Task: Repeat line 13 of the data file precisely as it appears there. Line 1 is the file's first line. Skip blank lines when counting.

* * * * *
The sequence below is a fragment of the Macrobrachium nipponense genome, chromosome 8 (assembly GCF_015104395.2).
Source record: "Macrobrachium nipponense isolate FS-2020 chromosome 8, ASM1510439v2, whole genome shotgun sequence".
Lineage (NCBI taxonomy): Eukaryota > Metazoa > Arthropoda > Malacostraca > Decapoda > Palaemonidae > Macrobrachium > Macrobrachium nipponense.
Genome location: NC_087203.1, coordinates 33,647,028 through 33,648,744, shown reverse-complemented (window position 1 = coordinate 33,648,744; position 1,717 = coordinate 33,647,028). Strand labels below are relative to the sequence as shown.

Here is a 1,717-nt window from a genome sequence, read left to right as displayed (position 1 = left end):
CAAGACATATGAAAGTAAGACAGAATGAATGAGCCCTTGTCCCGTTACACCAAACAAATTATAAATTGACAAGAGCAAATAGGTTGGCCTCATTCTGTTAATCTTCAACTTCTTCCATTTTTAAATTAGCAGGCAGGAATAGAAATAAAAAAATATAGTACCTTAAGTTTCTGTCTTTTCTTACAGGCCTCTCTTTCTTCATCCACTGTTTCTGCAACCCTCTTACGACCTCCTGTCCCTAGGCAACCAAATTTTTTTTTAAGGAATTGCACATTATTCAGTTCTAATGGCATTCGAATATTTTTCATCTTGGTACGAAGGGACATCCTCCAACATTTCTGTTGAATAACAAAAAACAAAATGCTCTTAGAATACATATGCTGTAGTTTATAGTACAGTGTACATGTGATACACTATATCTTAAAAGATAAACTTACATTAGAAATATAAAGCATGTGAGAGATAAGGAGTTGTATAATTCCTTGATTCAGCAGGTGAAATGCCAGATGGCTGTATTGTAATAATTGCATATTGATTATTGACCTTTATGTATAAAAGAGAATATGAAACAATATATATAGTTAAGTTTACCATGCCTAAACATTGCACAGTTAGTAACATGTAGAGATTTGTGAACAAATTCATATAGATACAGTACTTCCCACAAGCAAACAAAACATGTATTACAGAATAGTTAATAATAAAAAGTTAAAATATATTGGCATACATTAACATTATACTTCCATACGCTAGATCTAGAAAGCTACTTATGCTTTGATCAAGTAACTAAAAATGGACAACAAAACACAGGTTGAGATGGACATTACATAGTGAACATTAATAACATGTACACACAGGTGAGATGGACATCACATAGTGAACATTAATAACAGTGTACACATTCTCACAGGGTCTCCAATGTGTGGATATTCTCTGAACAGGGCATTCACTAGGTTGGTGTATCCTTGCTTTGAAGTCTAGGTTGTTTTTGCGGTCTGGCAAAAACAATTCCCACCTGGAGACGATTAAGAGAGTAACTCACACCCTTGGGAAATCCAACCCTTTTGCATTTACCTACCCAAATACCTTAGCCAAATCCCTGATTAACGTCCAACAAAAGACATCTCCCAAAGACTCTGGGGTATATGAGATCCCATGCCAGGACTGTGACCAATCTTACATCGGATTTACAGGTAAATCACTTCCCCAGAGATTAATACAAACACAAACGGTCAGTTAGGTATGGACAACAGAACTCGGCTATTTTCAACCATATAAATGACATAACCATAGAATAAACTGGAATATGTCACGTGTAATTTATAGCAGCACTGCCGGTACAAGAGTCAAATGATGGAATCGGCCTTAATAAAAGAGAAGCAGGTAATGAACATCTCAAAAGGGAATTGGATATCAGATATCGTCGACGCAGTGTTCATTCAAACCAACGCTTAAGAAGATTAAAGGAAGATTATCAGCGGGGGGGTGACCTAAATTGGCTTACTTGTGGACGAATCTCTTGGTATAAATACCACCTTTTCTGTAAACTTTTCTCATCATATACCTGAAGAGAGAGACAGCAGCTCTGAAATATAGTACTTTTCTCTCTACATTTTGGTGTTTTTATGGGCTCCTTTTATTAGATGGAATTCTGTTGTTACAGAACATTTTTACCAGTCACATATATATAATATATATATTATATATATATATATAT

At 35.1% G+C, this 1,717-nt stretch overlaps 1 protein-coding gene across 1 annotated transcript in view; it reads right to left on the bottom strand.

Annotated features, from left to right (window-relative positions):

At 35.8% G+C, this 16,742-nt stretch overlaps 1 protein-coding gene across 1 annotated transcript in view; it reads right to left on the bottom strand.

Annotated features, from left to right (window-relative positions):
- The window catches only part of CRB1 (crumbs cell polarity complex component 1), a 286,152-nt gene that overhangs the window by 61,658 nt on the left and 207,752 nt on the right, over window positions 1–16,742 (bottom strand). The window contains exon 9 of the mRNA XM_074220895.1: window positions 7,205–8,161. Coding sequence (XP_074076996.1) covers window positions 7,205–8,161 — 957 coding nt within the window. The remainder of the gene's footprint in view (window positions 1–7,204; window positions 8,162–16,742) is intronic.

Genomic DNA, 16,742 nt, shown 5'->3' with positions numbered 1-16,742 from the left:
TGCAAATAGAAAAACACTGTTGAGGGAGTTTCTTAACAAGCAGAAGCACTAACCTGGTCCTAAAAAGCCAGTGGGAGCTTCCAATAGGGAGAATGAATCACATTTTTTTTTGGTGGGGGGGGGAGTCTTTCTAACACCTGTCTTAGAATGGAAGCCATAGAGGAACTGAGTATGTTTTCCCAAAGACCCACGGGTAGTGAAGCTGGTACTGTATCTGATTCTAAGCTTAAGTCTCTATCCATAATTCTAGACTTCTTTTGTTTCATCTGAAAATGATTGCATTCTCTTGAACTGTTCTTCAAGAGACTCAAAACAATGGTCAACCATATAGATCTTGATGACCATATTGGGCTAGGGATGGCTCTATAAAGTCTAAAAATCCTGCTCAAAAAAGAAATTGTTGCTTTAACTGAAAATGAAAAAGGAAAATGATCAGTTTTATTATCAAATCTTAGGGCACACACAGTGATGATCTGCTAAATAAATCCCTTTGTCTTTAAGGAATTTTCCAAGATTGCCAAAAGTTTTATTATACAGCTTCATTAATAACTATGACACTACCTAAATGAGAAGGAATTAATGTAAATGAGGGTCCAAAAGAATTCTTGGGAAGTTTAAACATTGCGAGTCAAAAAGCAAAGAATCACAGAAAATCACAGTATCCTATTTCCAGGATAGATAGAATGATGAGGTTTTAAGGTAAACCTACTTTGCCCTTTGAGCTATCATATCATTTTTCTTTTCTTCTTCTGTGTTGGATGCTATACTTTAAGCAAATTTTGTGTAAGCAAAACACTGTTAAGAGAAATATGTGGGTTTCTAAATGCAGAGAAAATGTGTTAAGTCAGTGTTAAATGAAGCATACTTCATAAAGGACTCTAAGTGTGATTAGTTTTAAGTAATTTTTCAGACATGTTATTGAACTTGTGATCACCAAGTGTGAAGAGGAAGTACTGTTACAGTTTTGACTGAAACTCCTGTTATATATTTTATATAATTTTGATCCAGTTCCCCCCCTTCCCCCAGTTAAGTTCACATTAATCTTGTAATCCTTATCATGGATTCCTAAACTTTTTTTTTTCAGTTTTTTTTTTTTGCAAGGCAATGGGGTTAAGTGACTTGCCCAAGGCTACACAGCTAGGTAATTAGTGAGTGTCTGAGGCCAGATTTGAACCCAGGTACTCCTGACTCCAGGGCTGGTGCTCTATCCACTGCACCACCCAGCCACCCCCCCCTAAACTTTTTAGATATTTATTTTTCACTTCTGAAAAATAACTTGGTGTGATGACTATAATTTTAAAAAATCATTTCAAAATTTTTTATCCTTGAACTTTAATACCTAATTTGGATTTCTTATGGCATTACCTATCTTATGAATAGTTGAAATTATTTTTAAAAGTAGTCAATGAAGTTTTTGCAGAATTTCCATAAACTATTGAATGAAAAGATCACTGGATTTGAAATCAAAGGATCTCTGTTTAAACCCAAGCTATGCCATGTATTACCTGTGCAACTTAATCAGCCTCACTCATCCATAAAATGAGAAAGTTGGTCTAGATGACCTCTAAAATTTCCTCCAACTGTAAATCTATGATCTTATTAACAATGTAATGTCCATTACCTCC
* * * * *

TGCAAATAGAAAAACACTGTTGAGGGAGTTTCTTAACAAGCAGAAGCACTAACCTGGTCCTAAAAAGCCAGTGGGAGCTTCCAATAGGGAGAATGAATCACATTTTTTTTTGGTGGGGGGGGGAGTCTTTCTAACACCTGTCTTAGAATGGAAGCCATAGAGGAACTGAGTATGTTTTCCCAAAGACCCACGGGTAGTGAAGCTGGTACTGTATCTGATTCTAAGCTTAAGTCTCTATCCATAATTCTAGACTTCTTTTGTTTCATCTGAAAATGATTGCATTCTCTTGAACTGTTCTTCAAGAGACTCAAAACAATGGTCAACCATATAGATCTTGATGACCATATTGGGCTAGGGATGGCTCTATAAAGTCTAAAAATCCTGCTCAAAAAAGAAATTGTTGCTTTAACTGAAAATGAAAAAGGAAAATGATCAGTTTTATTATCAAATCTTAGGGCACACACAGTGATGATCTGCTAAATAAATCCCTTTGTCTTTAAGGAATTTTCCAAGATTGCCAAAAGTTTTATTATACAGCTTCATTAATAACTATGACACTACCTAAATGAGAAGGAATTAATGTAAATGAGGGTCCAAAAGAATTCTTGGGAAGTTTAAACATTGCGAGTCAAAAAGCAAAGAATCACAGAAAATCACAGTATCCTATTTCCAGGATAGATAGAATGATGAGGTTTTAAGGTAAACCTACTTTGCCCTTTGAGCTATCATATCATTTTTCTTTTCTTCTTCTGTGTTGGATGCTATACTTTAAGCAAATTTTGTGTAAGCAAAACACTGTTAAGAGAAATATGTGGGTTTCTAAATGCAGAGAAAATGTGTTAAGTCAGTGTTAAATGAAGCATACTTCATAAAGGACTCTAAGTGTGATTAGTTTTAAGTAATTTTTCAGACATGTTATTGAACTTGTGATCACCAAGTGTGAAGAGGAAGTACTGTTACAGTTTTGACTGAAACTCCTGTTATATATTTTATATAATTTTGATCCAGTTCCCCCCCTTCCCCCAGTTAAGTTCACATTAATCTTGTAATCCTTATCATGGATTCCTAAACTTTTTTTTTTCAGTTTTTTTTTTTTGCAAGGCAATGGGGTTAAGTGACTTGCCCAAGGCTACACAGCTAGGTAATTAGTGAGTGTCTGAGGCCAGATTTGAACCCAGGTACTCCTGACTCCAGGGCTGGTGCTCTATCCACTGCACCACCCAGCCACCCCCCCCTAAACTTTTTAGATATTTATTTTTCACTTCTGAAAAATAACTTGGTGTGATGACTATAATTTTAAAAAATCATTTCAAAATTTTTTATCCTTGAACTTTAATACCTAATTTGGATTTCTTATGGCATTACCTATCTTATGAATAGTTGAAATTATTTTTAAAAGTAGTCAATGAAGTTTTTGCAGAATTTCCATAAACTATTGAATGAAAAGATCACTGGATTTGAAATCAAAGGATCTCTGTTTAAACCCAAGCTATGCCATGTATTACCTGTGCAACTTAATCAGCCTCACTCATCCATAAAATGAGAAAGTTGGTCTAGATGACCTCTAAAATTTCCTCCAACTGTAAATCTATGATCTTATTAACAATGTAATGTCCATTACCTCC